"The book has also another peculiar value. It preserves in permanent form the history of events which hitherto have never been recorded. Kansas is a peculiar state. She has had her share of announcements, proclamations and other performances common to what may be styled, statesmanship on paper. But here the people have gone further. With the early Kansan, thinking was followed by acting and often so quickly that it was not easy to tell which came first. A real or fancied grievance, an indignation meeting, a raid, a fight, that was the way in early times. But the participants in these affairs never troubled themselves with writing. . . . Kansas may be grateful that before these memories have perished from earth, they have been gathered and recorded."

      The writer did not assume that history as found in such a book was final: "That all of this matter is not equally important is true, but this book will be a treasure house for future historians." In one respect the Republican was more discriminative than most people of that day who would have agreed with Andreas about the relation of Kansas to the American Civil War: "In Kansas the war was begun . . . " Instead, the Republican observed: "What influence Kansas has had on national affairs cannot be estimated at present . . . To those who in the future years shall attempt the task, this book will be of inestimable value."

      After a first look at "The Big Book," weight 14 pounds, the Girard Press admitted that it was too long to read in the time available, so the editor did not commit himself on its literary merits: "The state history, we notice, contains much that has not heretofore been collected, and is valuable, at least, in furnishing data that will be of value to the student." He was troubled by the biographies. The Girard Herald admitted that when the agent called and outlined the scope of the history he thought it "too collossal (sic), would take too much time, means and research, and altogether . . . too much like the many dreams that are discussed by impracticable people . . ." But when the agent delivered the book:

      "Imagine our surprise [that it was] in no way inferior to the declaration of purposes. . . . That it is a perfect piece of work, such as could be gotten up by the same parties after ten years labor instead of eighteen months, only, we would not have inferred, but we do not hesitate to say that the work done in that time by the author, agents, printers, binders is well done."

      The editor regretted the limited edition because he wished that it might be accessible to "every boy growing up in Kansas." Apparently girls didn't count in such a context!

      One of the strangest aspects of the review notices of the Andreas history was the generally favorable judgments on the physical aspects of the book, the department where experienced printers have been not only qualified to speak, but sensitive as a matter of professional pride. With few exceptions the paper and binding were commended. In perspective those were the two most serious physical defects of the book. A wood-pulp paper was used and the binding was totally inadequate for a 14-pound volume. As of the mid-20th century only a relatively few surviving copies can be rebound successfully because the paper is too brittle.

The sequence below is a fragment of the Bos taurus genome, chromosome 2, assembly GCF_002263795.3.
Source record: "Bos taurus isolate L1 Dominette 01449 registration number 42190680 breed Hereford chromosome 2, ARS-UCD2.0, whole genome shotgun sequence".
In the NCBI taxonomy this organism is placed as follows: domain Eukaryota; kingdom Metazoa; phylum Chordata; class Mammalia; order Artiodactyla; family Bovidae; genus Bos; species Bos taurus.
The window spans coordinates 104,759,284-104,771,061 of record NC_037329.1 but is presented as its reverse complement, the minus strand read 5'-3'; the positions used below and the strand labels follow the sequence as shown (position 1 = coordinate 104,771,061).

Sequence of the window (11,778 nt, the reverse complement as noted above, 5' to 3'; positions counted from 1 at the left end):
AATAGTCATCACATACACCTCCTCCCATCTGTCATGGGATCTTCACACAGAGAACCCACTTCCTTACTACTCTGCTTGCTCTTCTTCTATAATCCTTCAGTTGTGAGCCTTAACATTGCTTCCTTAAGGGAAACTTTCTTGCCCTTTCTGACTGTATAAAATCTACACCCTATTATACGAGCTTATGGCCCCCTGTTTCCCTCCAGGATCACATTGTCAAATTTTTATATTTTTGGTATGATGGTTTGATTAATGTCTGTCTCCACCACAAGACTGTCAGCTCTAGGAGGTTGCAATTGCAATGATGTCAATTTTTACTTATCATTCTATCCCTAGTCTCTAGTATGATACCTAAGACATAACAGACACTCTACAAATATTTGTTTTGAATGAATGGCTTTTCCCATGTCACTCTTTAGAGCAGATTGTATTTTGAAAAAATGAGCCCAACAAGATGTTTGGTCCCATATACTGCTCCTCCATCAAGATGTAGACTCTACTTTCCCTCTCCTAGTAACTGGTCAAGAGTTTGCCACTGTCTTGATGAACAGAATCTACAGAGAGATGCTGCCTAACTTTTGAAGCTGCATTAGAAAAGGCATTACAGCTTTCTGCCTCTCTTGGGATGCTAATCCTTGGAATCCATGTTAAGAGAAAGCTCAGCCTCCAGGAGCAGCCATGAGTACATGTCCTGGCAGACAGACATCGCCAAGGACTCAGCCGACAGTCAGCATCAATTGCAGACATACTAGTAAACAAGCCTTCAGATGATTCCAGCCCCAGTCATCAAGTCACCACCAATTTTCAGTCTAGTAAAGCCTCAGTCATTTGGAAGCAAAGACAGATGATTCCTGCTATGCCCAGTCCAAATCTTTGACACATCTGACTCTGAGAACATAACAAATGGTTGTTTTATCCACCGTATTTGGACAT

The prediction of John A. Martin may be taken as the means of introducing some consideration of the problem presented by the biographies in "The Big History": "The feature of the book which will be most criticized -- and read -- is the biographical . . ." The unanimity of the reviewers, both those hostile to the project and those appreciative of the general history, leaves no room for disagreement with Martin on that point. But merely to denounce the printing of the biographical sketches of the subscribers did not then and does not in perspective meet adequately the challenge involved. A number of contemporaries recognized the unpleasant facts and said as much.

      Less objection would have been aroused apparently had subscription not been the sole criterion for inclusion of biographies in the county section. Apparently few would have objected to the inclusion of the subscribers as such providing others had been selected upon some reasonable standard of merit for the state as a whole or for the counties as a whole. The North Topeka Times asserted that:

      "It is well enough to write the biography of every early settler, and of prominent men of the state, and to embellish the book with their faces. They made the history of Kansas and we love to read of them, and look at their pictures. But we protest against making up such a book, of promiscuous biographies of anybody who would pay for it, leaving out of the work so many prominent and worthy names and calling it a "History of Kansas.""

      The omissions irked the Lawrence Herald which stated the matter thus: "unfortunately very many men whose lives formed a prominent part of the history of Kansas were not subscribers . . ."

      The objections of the Wyandotte Gazette and of the Chase County Leader were based also upon the wording of some of the biographical sketches which converted them into advertising. After analyzing the composition of the group in the Coffeyville section, the Journal of that place insisted that they were not representative of the community.